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Threat Intelligence Fundamentals

What is a threat?

By definition, a threat is a potential danger for the enterprise assets that could harm these systems. In many cases, there is confusion between the three terms Threat, Vulnerability and Risk; the first term, as I explained before, is a potential danger while a Vulnerability is a known weakness or a gap in an asset. A risk is a result of a threat exploiting a vulnerability. In other words, you can see it as an intersection between the two previous terms. The method used to attack an asset is called a Threat Vector.

There are three main types of threats: * Natural threats * Unintentional threats * Intentional threats

What is an advanced Persistent Threat (APT)?

Wikipedia defines an "Advanced Persistent Threat" as follows:

"An advanced persistent threat is a stealthy computer network threat actor, typically a nation-state or state-sponsored group, which gains unauthorized access to a computer network and remains undetected for an extended period"

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To explore some APTs Check this great resource by: FireEye

What is Threat Intelligence?

“Cyber threat intelligence is information about threats and threat actors that helps mitigate harmful events in cyberspace. Cyber threat intelligence sources include open source intelligence, social media intelligence, human Intelligence, technical intelligence or intelligence from the deep and dark web "[Source: Wikipedia]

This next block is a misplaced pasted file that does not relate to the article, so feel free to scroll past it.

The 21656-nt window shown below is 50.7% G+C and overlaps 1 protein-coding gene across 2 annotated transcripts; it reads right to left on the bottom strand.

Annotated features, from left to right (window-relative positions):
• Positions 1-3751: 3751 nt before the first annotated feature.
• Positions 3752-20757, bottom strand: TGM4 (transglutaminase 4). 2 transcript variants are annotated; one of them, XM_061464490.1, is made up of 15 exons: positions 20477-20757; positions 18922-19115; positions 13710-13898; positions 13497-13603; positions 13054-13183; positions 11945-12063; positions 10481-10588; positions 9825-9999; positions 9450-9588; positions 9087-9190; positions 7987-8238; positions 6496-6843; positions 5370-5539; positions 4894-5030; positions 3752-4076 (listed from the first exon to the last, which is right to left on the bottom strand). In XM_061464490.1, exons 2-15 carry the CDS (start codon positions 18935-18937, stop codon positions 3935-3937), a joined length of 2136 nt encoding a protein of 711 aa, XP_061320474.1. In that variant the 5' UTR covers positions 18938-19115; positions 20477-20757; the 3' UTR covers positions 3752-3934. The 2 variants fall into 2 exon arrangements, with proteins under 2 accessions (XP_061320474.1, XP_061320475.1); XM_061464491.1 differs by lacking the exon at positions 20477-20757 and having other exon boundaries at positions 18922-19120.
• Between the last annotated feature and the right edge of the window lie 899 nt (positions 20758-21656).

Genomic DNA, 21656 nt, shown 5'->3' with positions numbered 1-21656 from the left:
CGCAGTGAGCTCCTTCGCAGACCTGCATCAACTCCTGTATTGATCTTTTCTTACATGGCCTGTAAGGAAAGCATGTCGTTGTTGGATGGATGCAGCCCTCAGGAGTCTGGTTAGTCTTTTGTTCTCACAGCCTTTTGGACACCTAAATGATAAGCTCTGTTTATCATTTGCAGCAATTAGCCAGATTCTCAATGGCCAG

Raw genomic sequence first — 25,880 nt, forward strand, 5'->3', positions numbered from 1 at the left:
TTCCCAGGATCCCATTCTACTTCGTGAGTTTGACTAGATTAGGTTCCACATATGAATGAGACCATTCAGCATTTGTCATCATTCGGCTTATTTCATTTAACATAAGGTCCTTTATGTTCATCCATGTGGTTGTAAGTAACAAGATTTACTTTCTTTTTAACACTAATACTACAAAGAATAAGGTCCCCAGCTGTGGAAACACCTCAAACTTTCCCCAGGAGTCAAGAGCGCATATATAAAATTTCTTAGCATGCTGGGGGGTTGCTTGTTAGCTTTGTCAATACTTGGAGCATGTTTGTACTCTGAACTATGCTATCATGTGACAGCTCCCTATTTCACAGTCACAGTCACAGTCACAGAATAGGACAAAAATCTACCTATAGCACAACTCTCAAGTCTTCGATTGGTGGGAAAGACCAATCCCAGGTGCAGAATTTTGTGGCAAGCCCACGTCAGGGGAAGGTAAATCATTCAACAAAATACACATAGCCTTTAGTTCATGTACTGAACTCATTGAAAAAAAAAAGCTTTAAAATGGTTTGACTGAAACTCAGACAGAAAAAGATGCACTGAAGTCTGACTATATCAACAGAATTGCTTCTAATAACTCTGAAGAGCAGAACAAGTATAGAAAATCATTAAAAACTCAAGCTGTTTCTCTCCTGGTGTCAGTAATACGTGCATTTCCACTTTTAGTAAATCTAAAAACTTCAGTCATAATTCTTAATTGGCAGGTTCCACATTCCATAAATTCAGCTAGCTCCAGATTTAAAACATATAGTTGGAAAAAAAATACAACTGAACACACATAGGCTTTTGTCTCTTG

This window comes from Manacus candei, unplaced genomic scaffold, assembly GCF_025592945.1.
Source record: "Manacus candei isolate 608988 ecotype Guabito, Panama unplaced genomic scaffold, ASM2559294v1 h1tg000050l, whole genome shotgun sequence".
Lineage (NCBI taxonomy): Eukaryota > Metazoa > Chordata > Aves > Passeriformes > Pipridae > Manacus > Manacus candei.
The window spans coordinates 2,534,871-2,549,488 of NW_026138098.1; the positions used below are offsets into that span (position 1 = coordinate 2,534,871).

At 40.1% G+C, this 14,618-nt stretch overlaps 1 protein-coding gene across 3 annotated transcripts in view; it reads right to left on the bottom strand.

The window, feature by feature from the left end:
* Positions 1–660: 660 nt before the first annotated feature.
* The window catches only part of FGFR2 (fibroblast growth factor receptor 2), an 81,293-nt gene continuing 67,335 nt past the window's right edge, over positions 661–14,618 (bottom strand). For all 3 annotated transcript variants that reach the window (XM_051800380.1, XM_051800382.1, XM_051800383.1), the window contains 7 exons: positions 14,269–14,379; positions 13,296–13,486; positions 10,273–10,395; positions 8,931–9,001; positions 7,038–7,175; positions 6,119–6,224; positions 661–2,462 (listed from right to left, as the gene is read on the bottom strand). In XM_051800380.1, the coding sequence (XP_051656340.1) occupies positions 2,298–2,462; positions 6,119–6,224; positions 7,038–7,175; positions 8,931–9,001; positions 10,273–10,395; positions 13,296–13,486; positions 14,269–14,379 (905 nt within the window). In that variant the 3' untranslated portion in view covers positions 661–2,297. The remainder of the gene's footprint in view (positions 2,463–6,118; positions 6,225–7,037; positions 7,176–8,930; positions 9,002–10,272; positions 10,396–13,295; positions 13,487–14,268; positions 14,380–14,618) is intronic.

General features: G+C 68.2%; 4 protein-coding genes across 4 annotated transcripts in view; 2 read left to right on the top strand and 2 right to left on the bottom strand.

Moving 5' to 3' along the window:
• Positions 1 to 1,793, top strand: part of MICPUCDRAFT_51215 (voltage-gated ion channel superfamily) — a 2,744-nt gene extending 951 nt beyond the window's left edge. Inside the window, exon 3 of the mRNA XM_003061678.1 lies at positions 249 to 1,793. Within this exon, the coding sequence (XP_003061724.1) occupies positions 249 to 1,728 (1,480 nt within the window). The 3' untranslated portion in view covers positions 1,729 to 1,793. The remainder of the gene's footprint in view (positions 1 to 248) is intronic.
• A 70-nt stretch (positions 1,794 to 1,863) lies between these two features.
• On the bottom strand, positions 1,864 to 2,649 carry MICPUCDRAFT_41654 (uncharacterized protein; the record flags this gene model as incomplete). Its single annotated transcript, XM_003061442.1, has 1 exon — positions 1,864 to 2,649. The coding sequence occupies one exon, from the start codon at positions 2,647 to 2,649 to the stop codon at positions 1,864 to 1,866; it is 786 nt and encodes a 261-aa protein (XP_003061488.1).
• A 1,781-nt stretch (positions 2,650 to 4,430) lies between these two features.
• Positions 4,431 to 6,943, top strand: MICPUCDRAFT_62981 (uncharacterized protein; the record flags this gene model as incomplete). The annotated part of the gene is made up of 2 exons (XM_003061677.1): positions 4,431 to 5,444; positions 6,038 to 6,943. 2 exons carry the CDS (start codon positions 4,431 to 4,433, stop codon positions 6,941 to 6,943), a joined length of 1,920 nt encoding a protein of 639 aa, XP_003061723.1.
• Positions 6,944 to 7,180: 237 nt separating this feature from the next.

In other words, intelligence differs from data and information as completing the full picture.

Threat Intelligence goes through the following steps:

  1. Planning and direction
  2. Collection
  3. Processing and exploitation
  4. Analysis and production
  5. Dissemination and integration

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What are the Indicators of compromise (IOCs)?

Indicators of compromise are pieces of information about a threat that can be used to detect intrusions such as MD5 hashed, URLs, IP addresses and so on.

These pieces can be shared accross different organizations thanks to bodies like: * Information Sharing and Analysis Centers (ISACs) * Computers emergency response teams (CERTs) * Malware Information Sharing Platform (MISP)

To facilitate the sharing/collecting/analyzing processes these IOCs usually respect and follow certain formats and protocols such as:

  • OpenIOC
  • Structured Threat Information eXpression (STIX)
  • Trusted Automated Exchange of Intelligence Information (TAXII)

For example, this is the IOC STIX representation of Wannacry ransomware:

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To help you create and edit your indicators of compromise you can use, for rxample, IOC editor by Fireeye. You can find it here: This is its user guide:

You can simply create your Indicators of compromise using a graphical interface:

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It gives you also the ability to compare IOCs